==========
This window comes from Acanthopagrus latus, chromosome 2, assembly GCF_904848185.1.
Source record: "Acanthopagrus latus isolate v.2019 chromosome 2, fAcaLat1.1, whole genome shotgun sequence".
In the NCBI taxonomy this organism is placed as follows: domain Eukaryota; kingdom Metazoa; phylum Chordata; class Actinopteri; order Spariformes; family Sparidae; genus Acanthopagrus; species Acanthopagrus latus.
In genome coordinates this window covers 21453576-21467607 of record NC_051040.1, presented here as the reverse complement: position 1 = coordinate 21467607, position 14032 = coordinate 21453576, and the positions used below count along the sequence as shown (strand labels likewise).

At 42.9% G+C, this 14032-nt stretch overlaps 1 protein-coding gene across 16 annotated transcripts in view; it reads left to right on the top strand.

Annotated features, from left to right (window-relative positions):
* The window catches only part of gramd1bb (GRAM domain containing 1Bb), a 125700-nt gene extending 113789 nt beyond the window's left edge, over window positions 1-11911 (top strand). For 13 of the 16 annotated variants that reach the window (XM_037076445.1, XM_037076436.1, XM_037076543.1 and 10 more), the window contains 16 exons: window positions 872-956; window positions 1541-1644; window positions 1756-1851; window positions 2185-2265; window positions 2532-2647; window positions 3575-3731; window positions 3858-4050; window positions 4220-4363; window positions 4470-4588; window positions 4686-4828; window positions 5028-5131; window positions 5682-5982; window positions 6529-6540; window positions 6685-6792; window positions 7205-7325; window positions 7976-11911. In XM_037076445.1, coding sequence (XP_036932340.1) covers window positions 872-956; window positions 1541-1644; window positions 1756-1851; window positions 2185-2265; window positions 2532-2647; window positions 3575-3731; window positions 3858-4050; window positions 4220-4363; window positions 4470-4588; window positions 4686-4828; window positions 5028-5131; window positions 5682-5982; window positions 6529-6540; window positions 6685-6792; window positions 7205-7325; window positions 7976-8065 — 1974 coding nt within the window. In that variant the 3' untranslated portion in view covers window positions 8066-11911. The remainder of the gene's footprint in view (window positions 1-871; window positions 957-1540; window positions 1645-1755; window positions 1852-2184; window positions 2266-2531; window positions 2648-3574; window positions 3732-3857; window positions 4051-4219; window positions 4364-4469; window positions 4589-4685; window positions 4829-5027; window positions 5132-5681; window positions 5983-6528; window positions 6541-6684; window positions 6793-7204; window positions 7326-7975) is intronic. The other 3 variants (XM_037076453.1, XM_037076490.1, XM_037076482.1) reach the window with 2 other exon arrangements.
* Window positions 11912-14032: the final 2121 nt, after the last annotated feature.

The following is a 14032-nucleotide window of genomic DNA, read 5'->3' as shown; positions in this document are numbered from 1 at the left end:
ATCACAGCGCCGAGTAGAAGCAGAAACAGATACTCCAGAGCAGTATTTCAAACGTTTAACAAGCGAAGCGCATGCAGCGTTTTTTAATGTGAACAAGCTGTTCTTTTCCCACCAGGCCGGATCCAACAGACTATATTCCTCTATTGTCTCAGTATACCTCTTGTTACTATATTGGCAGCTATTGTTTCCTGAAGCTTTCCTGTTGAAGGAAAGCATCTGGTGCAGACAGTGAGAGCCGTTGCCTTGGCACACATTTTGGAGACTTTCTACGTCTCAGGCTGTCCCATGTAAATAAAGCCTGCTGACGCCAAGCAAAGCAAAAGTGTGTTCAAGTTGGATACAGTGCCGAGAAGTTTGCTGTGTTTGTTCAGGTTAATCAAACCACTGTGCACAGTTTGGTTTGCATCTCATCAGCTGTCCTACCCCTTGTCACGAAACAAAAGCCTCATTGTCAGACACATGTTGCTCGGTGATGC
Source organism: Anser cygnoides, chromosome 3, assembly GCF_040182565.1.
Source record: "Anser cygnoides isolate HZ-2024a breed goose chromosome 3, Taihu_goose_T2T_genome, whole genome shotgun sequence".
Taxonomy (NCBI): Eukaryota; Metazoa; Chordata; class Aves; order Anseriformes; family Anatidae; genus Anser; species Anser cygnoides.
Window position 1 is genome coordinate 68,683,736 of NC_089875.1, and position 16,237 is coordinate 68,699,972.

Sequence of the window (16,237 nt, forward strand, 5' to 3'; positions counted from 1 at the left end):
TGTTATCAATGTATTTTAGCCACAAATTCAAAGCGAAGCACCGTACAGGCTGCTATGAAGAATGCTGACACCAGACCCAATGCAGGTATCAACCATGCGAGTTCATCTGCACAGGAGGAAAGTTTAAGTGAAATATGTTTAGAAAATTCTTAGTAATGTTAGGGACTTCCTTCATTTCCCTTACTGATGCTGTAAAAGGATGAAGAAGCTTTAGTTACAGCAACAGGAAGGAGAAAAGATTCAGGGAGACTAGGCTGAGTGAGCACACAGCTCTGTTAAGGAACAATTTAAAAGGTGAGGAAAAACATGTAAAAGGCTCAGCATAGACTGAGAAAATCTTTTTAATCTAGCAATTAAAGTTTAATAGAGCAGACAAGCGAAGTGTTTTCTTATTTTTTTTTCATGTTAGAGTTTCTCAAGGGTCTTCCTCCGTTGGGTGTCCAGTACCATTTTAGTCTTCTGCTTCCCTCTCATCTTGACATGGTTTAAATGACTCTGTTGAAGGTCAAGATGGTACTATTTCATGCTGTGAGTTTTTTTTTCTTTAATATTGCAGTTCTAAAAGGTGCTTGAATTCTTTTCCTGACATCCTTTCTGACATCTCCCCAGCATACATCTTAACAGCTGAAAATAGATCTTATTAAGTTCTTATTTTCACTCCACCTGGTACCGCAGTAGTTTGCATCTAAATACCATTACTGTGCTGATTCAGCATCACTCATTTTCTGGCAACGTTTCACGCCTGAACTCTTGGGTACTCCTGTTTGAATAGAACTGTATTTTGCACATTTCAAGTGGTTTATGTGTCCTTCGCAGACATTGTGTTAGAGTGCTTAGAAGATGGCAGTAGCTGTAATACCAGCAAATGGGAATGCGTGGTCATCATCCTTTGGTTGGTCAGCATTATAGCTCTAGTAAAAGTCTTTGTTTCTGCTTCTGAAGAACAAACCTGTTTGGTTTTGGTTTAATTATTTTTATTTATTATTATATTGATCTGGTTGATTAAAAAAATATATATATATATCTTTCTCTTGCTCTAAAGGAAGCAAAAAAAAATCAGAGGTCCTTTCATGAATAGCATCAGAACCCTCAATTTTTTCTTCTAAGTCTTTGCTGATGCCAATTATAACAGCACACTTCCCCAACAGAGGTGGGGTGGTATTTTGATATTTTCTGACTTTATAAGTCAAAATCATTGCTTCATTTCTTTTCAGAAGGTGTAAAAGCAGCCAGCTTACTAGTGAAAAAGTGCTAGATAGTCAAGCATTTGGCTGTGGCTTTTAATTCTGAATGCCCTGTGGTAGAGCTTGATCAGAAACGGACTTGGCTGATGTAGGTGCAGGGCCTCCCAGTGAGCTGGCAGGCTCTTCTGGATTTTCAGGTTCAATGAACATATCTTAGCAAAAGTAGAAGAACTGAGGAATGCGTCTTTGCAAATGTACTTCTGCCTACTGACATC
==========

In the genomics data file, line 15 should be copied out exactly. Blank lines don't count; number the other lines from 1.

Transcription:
Sequence of the window (16,237 nt, forward strand, 5' to 3'; positions counted from 1 at the left end):